Menu Close

Installing new deck stairs

old deck stairs

The old deck stairs were not safe. There was no base footing– they simply rested on the ground. Standard pressure treated wood stringers were bolted together to achieve the necessary height, but years of frost heave and the stress of traffic had split one of the stringers. In addition, there was no railing of any kind.

old deck stairs

Stringer options

There are a number of options for stair stringers available, from the prefabricated ones here to high quality composite systems.

I chose to use the Insta-Step brackets by Dek-Mate. This was not a cheap option, but at least I could reuse the brackets on the next deck.  Unfortunately, this fine product appears to no longer be available.

The base

The first step (no pun intended) was to have a solid base. I created a level pad using patio stones on a 4 to six inch bed of stone and stone dust for drainage.

base for deck stairs
The base for the new steps.

Getting the pad in the right location took a bit of measuring and re-measuring. In a perfect world, the landing pad would be a nice level patio area, but my sloping yard was a little more challenging. In the end, though, I managed to get it right!

Building the stringers

The instructions included with the Insta-Step Brackets were pretty straight-forward. First I built the seven steps I needed, and measured the stringers and cut the required angles. The instructions include templates for the angles.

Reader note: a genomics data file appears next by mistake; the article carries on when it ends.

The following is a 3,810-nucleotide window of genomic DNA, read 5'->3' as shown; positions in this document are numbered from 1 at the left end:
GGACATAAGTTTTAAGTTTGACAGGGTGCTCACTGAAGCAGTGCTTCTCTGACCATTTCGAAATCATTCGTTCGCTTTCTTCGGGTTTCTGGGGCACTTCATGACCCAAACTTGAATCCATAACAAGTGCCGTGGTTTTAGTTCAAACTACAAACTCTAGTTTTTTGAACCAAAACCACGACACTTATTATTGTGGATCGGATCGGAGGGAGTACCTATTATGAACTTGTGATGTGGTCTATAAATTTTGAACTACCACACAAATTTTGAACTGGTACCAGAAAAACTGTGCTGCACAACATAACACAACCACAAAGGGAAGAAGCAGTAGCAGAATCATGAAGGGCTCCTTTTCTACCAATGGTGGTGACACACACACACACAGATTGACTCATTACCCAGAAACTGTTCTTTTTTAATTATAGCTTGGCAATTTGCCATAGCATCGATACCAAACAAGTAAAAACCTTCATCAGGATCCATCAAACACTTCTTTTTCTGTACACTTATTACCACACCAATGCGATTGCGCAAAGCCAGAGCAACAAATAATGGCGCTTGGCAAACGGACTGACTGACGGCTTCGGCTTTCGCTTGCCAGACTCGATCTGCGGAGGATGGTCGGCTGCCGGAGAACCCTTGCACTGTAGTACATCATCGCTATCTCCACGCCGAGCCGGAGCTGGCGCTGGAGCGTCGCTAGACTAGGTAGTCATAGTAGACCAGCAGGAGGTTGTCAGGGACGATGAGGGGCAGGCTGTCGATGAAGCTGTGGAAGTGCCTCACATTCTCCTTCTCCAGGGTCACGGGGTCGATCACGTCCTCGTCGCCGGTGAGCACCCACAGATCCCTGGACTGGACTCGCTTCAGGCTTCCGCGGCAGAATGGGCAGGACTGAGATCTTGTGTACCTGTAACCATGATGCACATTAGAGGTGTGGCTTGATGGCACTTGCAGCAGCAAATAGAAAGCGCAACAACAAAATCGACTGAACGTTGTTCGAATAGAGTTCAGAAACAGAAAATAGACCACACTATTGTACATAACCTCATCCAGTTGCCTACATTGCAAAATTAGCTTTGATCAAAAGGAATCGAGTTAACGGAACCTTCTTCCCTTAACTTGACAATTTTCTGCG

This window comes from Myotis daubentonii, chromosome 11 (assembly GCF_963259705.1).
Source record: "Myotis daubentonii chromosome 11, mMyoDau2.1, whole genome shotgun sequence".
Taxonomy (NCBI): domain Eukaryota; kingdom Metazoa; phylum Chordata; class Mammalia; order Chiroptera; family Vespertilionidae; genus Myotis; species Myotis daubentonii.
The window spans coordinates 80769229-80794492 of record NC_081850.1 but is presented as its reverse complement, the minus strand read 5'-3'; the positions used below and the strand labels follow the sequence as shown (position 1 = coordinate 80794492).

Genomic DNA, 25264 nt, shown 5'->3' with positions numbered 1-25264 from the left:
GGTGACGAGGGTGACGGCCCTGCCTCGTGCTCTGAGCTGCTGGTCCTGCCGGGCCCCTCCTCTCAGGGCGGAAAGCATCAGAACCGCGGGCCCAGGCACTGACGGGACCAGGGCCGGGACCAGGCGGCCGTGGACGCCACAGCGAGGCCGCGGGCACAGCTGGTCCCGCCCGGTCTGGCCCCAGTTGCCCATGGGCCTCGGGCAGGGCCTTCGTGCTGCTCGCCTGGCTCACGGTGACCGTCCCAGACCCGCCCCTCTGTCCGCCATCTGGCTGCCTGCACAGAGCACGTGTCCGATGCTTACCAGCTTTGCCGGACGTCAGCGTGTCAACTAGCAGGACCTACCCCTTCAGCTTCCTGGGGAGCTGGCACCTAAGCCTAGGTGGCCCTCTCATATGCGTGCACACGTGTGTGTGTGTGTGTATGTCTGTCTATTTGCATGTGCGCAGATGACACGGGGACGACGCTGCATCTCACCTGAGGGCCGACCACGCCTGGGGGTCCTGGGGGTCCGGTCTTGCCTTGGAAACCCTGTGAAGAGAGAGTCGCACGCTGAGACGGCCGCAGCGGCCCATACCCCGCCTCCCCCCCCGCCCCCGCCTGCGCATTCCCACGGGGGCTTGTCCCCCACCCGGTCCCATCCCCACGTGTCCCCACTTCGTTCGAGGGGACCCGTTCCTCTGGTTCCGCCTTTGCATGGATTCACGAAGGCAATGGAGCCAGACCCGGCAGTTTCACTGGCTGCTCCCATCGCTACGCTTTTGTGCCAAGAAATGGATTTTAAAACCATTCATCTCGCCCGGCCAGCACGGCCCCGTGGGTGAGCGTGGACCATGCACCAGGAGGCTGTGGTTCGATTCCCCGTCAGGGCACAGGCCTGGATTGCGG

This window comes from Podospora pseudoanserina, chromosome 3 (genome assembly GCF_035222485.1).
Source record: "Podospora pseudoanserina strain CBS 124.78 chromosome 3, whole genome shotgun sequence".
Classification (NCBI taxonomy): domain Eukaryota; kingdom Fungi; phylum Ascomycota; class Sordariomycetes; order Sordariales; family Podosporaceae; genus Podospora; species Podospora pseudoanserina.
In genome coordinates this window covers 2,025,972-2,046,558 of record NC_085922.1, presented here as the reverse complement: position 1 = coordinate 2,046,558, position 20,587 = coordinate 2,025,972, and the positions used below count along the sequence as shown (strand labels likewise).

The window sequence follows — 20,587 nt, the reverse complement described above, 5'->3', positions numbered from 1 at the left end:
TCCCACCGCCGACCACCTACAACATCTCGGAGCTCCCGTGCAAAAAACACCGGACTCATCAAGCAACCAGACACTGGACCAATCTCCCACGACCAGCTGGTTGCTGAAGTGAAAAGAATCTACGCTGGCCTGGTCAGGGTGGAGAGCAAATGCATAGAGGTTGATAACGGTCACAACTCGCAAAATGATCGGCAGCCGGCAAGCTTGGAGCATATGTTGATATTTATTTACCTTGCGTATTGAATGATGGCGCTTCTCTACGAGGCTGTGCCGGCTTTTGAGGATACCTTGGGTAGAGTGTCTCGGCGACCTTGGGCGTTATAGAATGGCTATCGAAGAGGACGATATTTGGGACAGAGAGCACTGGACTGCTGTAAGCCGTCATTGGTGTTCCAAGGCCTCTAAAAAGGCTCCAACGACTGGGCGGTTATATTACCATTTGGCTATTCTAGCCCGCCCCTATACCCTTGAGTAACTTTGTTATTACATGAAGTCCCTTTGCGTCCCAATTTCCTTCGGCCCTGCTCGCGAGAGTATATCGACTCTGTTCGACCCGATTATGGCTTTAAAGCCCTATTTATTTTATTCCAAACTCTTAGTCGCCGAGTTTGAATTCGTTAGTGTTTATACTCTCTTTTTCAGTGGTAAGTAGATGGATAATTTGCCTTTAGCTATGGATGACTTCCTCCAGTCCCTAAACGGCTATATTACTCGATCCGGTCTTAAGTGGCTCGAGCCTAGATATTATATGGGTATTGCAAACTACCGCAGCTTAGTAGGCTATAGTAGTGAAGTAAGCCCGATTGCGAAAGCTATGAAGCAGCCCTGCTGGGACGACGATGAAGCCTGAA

I attached the stringers to the deck skirt using Simpson Strong Ties. Then it was just a matter of installing the steps. Before getting to this point, it would have been a lot easier to lay out the stringers and pre-drill all the holes before assembling the stairs in the field.

Close up of the InstaStep bracket.
deck stair tread installed
The first step installed.

Adding the railing

For the railing, I screwed 2×2 blocks to the stair treads, and screwed the balusters to the blocks. Next, I installed the top rail at the appropriate angle. I then trimmed the balusters even with the rail before installing the capping.

Balusters screwed to blocks on the treads.
deck stairs

I messed up on the spacing of the balusters, choosing to center a baluster on each board of the treads. What I did not take into account was that there is a slight overhang on each step. Oh well! They may not be the best looking steps in the world, but they are a whole lot safer than what was there.

The gate: function over form

The final component of the deck railing is a simple gate. This is a definite case of function over form. I simply used two 2x4s for the top and bottom rails, and screwed several balusters to them. I really didn’t take much time to plan it out, and if it looks like a rush job, that’s because it is!

deck gate
The gate: function over form.

With the gate in place, the dog can come with us out on the deck without a leash and we don’t have to worry about her suddenly taking off after any squirrels or birds.

Lumber is a commodity and as such its price fluctuates. But for the record, I completed this project in the summer of 2005 and spent in the range of $600 CAD for materials. The Insta-Steps alone were close to $100. Pretty expensive project considering that it’s somewhat temporary, but this was a necessary upgrade.

deck stairs
Completed steps.

Project completed Summer 2005

Update October 2015:  Overall, the railing and steps have held up well.  The patio stone base for the steps has shifted somewhat–  I should have centered the blocks under each stringer.  The gate, which was not well-constructed in the first place, has sagged and would be replaced if the deck wasn’t going to be demolished within the next year or two.

Back to Deck Railing


Leave a Reply

Your email address will not be published. Required fields are marked *